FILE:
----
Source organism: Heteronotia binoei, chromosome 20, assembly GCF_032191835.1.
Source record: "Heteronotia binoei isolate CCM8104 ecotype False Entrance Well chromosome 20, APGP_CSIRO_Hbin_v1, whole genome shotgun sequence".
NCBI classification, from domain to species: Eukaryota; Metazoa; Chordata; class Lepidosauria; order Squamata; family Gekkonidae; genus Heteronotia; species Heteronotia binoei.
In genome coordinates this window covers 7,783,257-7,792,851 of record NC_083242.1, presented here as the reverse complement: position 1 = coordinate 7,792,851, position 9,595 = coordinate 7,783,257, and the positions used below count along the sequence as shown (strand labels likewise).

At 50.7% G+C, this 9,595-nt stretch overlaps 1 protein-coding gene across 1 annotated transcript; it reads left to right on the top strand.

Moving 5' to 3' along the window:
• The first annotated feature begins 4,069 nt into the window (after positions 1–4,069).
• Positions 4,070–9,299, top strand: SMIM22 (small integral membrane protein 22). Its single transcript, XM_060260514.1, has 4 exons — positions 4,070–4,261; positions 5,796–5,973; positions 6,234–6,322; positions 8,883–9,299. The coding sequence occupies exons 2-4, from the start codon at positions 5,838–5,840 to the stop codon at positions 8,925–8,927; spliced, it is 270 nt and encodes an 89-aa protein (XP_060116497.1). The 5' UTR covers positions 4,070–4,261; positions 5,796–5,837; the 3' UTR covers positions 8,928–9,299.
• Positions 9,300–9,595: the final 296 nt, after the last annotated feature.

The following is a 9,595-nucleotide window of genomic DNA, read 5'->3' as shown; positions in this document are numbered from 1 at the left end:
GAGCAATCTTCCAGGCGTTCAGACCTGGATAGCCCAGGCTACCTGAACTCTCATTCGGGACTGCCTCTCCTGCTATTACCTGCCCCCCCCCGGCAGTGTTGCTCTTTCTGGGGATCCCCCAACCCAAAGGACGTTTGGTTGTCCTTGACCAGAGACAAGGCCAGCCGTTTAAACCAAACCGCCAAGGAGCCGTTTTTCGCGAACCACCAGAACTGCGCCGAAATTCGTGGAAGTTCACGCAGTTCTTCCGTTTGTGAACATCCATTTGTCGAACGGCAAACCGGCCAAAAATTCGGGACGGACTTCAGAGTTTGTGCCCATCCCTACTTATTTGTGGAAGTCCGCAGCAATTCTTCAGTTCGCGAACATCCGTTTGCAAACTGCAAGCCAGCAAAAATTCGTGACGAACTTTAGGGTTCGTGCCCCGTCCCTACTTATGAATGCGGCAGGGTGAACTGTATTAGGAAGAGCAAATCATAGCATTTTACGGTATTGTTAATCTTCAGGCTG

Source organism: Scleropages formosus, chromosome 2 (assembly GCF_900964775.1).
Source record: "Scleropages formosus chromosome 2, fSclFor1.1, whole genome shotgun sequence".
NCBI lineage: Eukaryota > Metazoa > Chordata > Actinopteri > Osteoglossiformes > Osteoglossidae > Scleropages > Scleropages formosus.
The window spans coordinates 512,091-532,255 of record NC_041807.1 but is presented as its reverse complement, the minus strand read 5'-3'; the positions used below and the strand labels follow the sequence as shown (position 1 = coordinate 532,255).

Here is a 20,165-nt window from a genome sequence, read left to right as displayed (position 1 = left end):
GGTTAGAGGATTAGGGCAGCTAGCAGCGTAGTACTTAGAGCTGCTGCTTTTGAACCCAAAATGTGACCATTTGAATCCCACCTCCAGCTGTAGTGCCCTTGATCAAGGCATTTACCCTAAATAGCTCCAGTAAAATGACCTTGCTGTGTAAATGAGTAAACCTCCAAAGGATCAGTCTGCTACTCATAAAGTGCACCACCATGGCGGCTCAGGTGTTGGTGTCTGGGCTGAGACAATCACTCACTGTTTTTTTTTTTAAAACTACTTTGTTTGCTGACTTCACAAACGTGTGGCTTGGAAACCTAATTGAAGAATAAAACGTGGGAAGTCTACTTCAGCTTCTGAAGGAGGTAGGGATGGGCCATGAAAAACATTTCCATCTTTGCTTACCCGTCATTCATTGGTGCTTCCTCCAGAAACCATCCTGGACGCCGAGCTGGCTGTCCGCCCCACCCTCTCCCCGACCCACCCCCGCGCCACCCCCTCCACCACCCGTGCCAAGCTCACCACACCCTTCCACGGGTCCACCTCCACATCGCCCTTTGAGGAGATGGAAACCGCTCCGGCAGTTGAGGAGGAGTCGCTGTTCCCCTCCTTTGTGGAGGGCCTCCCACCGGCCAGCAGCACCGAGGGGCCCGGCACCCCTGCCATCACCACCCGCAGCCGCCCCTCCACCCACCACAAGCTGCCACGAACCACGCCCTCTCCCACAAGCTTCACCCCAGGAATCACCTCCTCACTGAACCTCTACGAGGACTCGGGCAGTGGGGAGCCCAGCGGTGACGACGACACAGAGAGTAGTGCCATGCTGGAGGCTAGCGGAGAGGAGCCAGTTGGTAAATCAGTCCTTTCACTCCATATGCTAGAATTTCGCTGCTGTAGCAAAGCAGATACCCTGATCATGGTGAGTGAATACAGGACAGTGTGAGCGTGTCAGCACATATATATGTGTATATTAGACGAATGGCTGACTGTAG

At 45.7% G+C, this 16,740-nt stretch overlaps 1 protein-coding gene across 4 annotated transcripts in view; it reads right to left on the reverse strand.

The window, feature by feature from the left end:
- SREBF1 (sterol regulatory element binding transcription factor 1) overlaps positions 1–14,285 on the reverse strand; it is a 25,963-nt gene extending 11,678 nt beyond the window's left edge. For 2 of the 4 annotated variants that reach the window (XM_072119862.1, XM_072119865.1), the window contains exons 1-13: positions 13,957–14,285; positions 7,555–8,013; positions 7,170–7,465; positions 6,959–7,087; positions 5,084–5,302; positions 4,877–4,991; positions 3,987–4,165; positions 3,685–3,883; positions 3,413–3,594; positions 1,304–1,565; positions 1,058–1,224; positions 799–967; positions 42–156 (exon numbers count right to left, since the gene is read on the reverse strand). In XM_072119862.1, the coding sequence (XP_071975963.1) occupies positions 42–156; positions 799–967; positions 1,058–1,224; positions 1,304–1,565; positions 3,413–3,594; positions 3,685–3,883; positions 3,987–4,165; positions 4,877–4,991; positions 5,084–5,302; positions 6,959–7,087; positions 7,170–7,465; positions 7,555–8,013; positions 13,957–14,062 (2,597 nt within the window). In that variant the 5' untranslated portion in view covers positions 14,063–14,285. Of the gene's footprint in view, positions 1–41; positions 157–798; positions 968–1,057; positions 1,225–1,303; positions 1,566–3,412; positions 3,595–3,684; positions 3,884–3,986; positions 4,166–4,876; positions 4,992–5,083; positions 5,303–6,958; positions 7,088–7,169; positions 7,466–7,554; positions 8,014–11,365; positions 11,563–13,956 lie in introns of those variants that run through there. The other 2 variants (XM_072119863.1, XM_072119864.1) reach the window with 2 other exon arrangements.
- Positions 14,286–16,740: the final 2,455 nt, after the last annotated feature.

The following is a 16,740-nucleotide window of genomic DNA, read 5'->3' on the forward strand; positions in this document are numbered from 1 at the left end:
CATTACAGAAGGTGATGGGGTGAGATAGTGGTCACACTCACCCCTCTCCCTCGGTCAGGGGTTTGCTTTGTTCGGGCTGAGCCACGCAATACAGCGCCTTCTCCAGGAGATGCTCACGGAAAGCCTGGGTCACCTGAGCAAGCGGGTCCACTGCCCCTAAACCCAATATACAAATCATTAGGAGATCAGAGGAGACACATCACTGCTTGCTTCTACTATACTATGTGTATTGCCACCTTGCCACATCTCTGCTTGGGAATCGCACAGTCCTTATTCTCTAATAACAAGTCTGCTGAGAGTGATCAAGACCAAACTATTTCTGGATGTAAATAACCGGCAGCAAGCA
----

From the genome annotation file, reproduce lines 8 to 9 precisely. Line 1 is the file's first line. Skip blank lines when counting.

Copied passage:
• Positions 4,070–9,299, top strand: SMIM22 (small integral membrane protein 22). Its single transcript, XM_060260514.1, has 4 exons — positions 4,070–4,261; positions 5,796–5,973; positions 6,234–6,322; positions 8,883–9,299. The coding sequence occupies exons 2-4, from the start codon at positions 5,838–5,840 to the stop codon at positions 8,925–8,927; spliced, it is 270 nt and encodes an 89-aa protein (XP_060116497.1). The 5' UTR covers positions 4,070–4,261; positions 5,796–5,837; the 3' UTR covers positions 8,928–9,299.
• Positions 9,300–9,595: the final 296 nt, after the last annotated feature.